The phone rings … you answer. The guy on the other end of the line says you owe money and he’s going to sue you if you don’t pay up immediately! You panic. You know you owed the money to another company, but this guy is calling from the ABC Collection agency or the law offices of XYZ and he’s getting pretty riled up over the whole thing. You’re not sure what to do. The guy sounds pretty convincing. But the amount of the debt isn’t what you remembered … it’s much, much more. You ask about the difference between what you remember and the new number. The collector’s voice goes up an octave and he says its for attorney’s fees, collection costs, service fees, transfer fees and other expenses you’ve never heard of. What do you do? What can you do?
First of all, the collection agent is just trying to push your buttons. Some people panic when a bill collector calls. They’re embarrassed, confused and caught off-guard. The best policy is to slow down and get as much information as possible. Write down what the collector is saying if you have a note pad available. Recording the conversation is even better. Tell the collector you are going to record the conversation and see what happens. Professional collectors won’t mind being recorded. Collection thugs won’t want to be recorded. In any case, tell the collector you do not discuss financial matters on the telephone and you want to be contacted only by mail.
Verification and Validation
Before you pay anything to anyone, verify you actually owe the money. Many collection agencies purchase unpaid debts from the original creditors for pennies on the dollar and most of those debts are pretty old – that’s why they’re being sold off. Every state has a statute of limitations on debts and when they can be collected. If the debt is over 4 to 6 years old, you will want to determine what your state’s laws are concerning the aging of debts and their collect-ability. Sending a debt validation request letter to the creditor will help determine how much is owed and how much is just added on costs the collector hopes to get above and beyond the true debt amount. Click here for Sample Validation Letters
Knowledge is Power
Once you know the amount of the original debt, the amounts being added to the debt, and the age of the debt, you have the ammunition you need to fire back at the collection agency. If the debt is old and you suspect it has been sold to the collection agency, you should re-contact the original creditor to verify this before you begin negotiating on the debt with them. If the collection agency works as a third party collector, but the debt still remains with the original creditor, you can choose to deal with the collection agency (not recommended) or you may be able to go back to the original creditor and negotiate with them (recommended). Even though the original creditor has hired a collection agency, oftentimes the accounts receivable department will still negotiate with you to settle the debt.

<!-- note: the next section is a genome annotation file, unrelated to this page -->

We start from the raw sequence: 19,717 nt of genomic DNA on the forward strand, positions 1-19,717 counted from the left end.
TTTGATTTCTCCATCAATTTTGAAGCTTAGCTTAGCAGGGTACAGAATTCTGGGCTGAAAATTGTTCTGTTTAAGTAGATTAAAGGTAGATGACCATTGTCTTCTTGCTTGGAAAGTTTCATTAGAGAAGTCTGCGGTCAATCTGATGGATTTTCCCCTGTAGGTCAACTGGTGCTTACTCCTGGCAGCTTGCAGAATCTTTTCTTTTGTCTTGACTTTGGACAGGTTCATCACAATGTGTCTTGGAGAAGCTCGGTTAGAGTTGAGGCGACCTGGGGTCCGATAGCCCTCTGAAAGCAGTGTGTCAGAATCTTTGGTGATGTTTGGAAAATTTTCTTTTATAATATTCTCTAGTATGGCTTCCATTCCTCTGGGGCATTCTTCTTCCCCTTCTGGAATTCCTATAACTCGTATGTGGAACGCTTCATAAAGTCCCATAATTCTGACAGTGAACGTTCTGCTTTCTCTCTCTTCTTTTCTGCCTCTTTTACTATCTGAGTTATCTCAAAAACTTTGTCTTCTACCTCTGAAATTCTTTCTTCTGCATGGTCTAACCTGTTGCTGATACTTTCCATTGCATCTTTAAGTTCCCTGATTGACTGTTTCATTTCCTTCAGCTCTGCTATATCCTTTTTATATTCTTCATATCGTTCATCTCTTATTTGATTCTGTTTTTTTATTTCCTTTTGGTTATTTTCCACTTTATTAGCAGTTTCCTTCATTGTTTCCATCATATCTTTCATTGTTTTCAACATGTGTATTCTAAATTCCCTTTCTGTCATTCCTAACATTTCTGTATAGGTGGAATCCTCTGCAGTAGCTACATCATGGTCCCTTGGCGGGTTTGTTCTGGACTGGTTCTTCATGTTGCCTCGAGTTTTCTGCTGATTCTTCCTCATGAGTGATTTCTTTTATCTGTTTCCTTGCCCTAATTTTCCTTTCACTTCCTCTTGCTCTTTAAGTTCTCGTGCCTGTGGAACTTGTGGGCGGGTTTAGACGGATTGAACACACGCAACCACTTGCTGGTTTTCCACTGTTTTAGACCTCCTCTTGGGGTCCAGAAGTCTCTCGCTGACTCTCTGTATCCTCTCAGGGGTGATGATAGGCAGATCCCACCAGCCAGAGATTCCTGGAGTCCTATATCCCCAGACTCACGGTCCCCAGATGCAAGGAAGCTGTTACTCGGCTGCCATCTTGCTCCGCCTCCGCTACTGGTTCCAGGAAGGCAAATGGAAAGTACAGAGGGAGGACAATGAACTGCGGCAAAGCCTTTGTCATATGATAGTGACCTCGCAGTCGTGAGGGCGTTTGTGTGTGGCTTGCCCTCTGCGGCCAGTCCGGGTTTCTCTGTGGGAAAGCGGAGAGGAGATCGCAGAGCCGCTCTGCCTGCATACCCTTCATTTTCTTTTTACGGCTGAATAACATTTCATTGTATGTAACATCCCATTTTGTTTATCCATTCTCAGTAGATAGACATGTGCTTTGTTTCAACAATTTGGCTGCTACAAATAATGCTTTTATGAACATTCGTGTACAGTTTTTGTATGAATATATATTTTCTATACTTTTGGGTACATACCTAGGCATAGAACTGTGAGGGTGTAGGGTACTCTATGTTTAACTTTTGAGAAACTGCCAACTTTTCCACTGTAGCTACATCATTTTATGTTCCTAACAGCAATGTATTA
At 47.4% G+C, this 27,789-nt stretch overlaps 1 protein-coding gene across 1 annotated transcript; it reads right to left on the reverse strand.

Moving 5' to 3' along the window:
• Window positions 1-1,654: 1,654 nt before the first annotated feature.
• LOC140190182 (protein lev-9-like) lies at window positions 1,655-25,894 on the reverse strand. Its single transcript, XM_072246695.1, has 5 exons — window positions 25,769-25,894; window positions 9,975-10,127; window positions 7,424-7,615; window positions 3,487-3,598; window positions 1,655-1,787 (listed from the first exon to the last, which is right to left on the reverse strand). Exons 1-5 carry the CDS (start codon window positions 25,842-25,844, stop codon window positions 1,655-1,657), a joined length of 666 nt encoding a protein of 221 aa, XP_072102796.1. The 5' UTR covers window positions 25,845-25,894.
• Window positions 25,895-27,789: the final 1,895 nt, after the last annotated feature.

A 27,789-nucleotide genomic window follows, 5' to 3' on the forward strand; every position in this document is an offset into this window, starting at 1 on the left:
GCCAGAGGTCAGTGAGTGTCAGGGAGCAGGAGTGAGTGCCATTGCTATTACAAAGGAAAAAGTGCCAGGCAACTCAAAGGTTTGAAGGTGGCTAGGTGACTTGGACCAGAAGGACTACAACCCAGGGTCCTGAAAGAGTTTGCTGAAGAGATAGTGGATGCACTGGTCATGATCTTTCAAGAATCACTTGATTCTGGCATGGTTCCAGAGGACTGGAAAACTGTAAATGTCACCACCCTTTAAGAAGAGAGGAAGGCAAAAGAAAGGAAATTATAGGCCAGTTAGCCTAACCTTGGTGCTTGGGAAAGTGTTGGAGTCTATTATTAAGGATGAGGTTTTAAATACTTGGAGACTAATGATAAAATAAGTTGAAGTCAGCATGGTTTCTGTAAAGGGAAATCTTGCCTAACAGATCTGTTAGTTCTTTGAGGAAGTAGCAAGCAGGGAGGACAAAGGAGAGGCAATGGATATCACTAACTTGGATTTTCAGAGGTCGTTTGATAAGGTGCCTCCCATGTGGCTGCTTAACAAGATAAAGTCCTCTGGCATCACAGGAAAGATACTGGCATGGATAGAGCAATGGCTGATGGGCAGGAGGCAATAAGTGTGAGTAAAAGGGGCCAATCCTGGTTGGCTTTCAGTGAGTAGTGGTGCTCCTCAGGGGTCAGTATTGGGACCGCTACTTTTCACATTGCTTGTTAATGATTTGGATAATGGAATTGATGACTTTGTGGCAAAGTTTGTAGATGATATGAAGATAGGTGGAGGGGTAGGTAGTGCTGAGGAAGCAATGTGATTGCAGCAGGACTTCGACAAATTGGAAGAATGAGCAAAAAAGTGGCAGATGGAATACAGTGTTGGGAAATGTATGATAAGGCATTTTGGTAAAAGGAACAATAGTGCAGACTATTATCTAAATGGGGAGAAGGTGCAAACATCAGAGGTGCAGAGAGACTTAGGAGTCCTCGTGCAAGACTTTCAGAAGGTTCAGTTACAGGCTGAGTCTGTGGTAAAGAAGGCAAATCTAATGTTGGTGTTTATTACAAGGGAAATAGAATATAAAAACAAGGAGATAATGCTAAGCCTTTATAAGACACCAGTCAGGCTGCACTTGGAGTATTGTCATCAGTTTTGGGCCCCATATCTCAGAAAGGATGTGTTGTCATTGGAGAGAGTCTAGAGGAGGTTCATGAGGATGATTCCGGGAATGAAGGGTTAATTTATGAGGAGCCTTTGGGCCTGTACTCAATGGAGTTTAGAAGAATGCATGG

Debt settlement is negotiation. The collector has one number in mind and you have another, lower, number in mind. Whatever the process, be sure to get everything you do in writing. Oral agreements are okay, but no matter what the result of your negotiations, get the terms and amounts in written form on the collection agency’s letterhead just in case you have to remind the collection agency of their agreement. Negotiating in writing takes time. Verifying the debt’s validity takes time. Time is in your favor so don’t give up any time you don’t need to give up. And time is not the collector’s friend. He wants to get money NOW! By slowing down the process, you can also bring down the settlement amount.
The Good, the Bad, and the Ugly
There are professional collection companies who treat debtors with respect … those agencies are good. There are collection companies who try to overwhelm a debtor with legalese and collection pressure … they’re bad. And then there are collectors who scream and shout and tell you you’re going to jail if you don’t give them your bank account information immediately … that’s ugly. Professionals and high-pressure collections are one thing, but screamers and shouters are abusive and they should not be dealt with directly. Once again, inform the collector you do not talk over the phone and direct them to write to you regarding the debt in question. You can send the collector a “Cease and Desist” letter which should stop the harassing phone calls. If the Cease & Desist letter doesn’t work, file a complaint with the Federal Trade Commission and consider hiring a lawyer to sue them for their abuse. If possible, record the abuse for use when filing your complaint and/or filing a legal action against the collector. Check your state’s statutes on recording conversations because in 35 states it’s okay to record the conversation without notifying the other party you’re doing it.
The Bottom Line
Collectors get paid by collecting money, not promises of money. Collection agencies make a profit from scared people. The bottom line in this scenario is to be intelligent, knowledgeable and diligent … not scared and afraid. Once the collector understands he’s dealing with a competent, knowledgeable, capable debtor, he will probably back off and conduct the negotiation in a more suitable manner. Whatever the discussion is with a collector, never give him your social security number, your bank account number, or any other personal information. And only promise to do what you know you can do … never make promises you can’t keep.